Veidah and the point of vanishing interest

This article is written by MoWo Gabriel Webber. It does not necessarily represent the views of LJY-Netzer.

In 1957, C Northcote Parkinson wrote about a committee meeting with three items on the agenda: (1) approving the construction of a nuclear power station at a cost of £10million; (2) approving the construction of a bike shed at a cost of £300; and (3) approving a refreshment budget of £50.

Item 1 was dealt with in a matter of 10 minutes. Nobody there could even picture £10million. None of the committee members understood nuclear science – why would they? – and the nice young scientist was terribly convincing so everyone trusted them and said yes.

Item 2, the bike shed, took almost an hour. People know what £350 is and what it can buy. People have had builders and plumbers and electricians before. Some of the more DIY-minded members might argue over whether the roof should be steel or aluminium. The less DIY-minded members have a view on the colour. And so the discussion rumbled on.

The refreshment budget, item 3 took an hour and a half, because let’s face it, not everyone understands the difference between steel and aluminium but (to quote Parkinson’s original sexism) “every man knows about coffee”. Everyone knows – or thinks they do – the cheapest way to buy it, and precisely how much of the stuff a group of X people will get through in Y days. Some might quibble about the amount to be spent, or even about whether there should be refreshments provided at all.

This charming little episode demonstrates how informed decision-making can go wrong. The biggest decisions, if they are too big for the decision-makers to comprehend, are waved through because nobody quite likes to admit what they don’t know. And the smaller and more inconsequential the decision, the more informed everyone is and the more they want to make their personal mark on the project – even if it’s a refreshment budget.

Veidah is a bit like this. (Although it’s been a good few years since LJY-Netzer built its last unclear power plant.) Every year there are dozens of detailed logistical motions about the precise mechanics of running camps – because the proposer has been there and know just how it should be done – which consume vast amounts of debating time because, of course, the rest of us have also been there and know just how it should be done, and everyone’s certainty differs violently from everyone else’s certainty.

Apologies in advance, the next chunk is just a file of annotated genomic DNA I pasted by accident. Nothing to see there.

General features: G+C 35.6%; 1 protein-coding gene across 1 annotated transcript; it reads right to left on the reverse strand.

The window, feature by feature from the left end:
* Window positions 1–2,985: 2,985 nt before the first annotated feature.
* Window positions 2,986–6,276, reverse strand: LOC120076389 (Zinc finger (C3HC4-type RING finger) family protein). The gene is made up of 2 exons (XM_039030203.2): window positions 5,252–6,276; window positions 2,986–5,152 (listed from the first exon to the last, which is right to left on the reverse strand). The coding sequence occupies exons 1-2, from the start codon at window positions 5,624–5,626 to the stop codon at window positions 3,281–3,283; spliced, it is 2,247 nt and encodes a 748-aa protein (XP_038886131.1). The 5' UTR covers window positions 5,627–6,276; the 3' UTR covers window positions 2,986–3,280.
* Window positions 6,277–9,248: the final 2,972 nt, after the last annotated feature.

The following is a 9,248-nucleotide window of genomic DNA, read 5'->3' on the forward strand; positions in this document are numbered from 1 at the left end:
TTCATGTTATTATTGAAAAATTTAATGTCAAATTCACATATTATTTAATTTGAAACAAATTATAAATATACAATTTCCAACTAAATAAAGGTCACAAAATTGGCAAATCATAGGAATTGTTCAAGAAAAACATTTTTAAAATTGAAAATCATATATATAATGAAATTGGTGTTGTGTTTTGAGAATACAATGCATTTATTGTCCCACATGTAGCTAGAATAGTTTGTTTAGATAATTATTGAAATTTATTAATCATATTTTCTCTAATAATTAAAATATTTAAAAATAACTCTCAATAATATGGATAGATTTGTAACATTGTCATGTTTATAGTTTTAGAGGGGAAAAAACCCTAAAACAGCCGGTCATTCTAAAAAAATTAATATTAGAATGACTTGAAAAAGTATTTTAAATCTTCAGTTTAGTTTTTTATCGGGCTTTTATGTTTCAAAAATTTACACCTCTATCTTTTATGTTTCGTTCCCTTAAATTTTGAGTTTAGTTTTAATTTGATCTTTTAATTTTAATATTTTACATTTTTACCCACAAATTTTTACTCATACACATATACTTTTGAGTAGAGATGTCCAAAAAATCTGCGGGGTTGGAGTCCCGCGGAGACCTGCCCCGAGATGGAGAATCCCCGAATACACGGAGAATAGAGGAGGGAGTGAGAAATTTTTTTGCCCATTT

Sometimes, when a logistical motion passes after a painfully lengthy debate, it is a mishmash of various amendments that nobody really likes – and the MoWos quail at having to implement – but people vote it through because they feel invested in it, having made their mark in the asepha.

And quite often, the MoWos would quite happily do whatever a motion asks off our own backs if anyone suggested it to us. We don’t need the approval of Veidah to add an extra Bogrim Role on Kadimah or to bring nit combs on events. We can just do those things straight away and – genuinely – would be quite happy to be asked and to say yes.

So what should Veidah be doing? I would say three things: (1) making decisions that only Veidah can make, eg. boycotts, pillars, charities of the OTY; (2) setting policy – I’ll come back to this one; and (3) holding the MoWos to account and demanding to know what motion there has been on last year’s resolutions (geddit?)

Of these, setting policy is perhaps the most important. This is something that Parliament has started doing recently: for example, passing an Act requiring the government to cut child poverty by 20% by 2020 but leaving it up to them how to achieve it.

This would be a great model for Veidah. Instead of proposing page after page of detailed mechanisms for doing something, and promoting the inevitable drawn-out ‘what colour should the bike shed be?’ debate, why not consider proposing a short and sweet policy goal – ‘We should have two Israel Tours by 2018’ for instance – and let the details be worked out where there’s more time, more data and a greater likelihood of a workable, informed decision.

This isn’t to say you can’t be part of that process. We love it when bogrim offer their time and experience to the movement.

But when the details are worked out democratically and collaboratively by 40-odd Veidahniks (and let’s face it, we are very odd indeed) it becomes a mess that takes ages and leads to the serious ideological motions – and nuclear power plants – being waved through because nobody quite has time to understand them.

Informed decision making. That’s what it’s all about.

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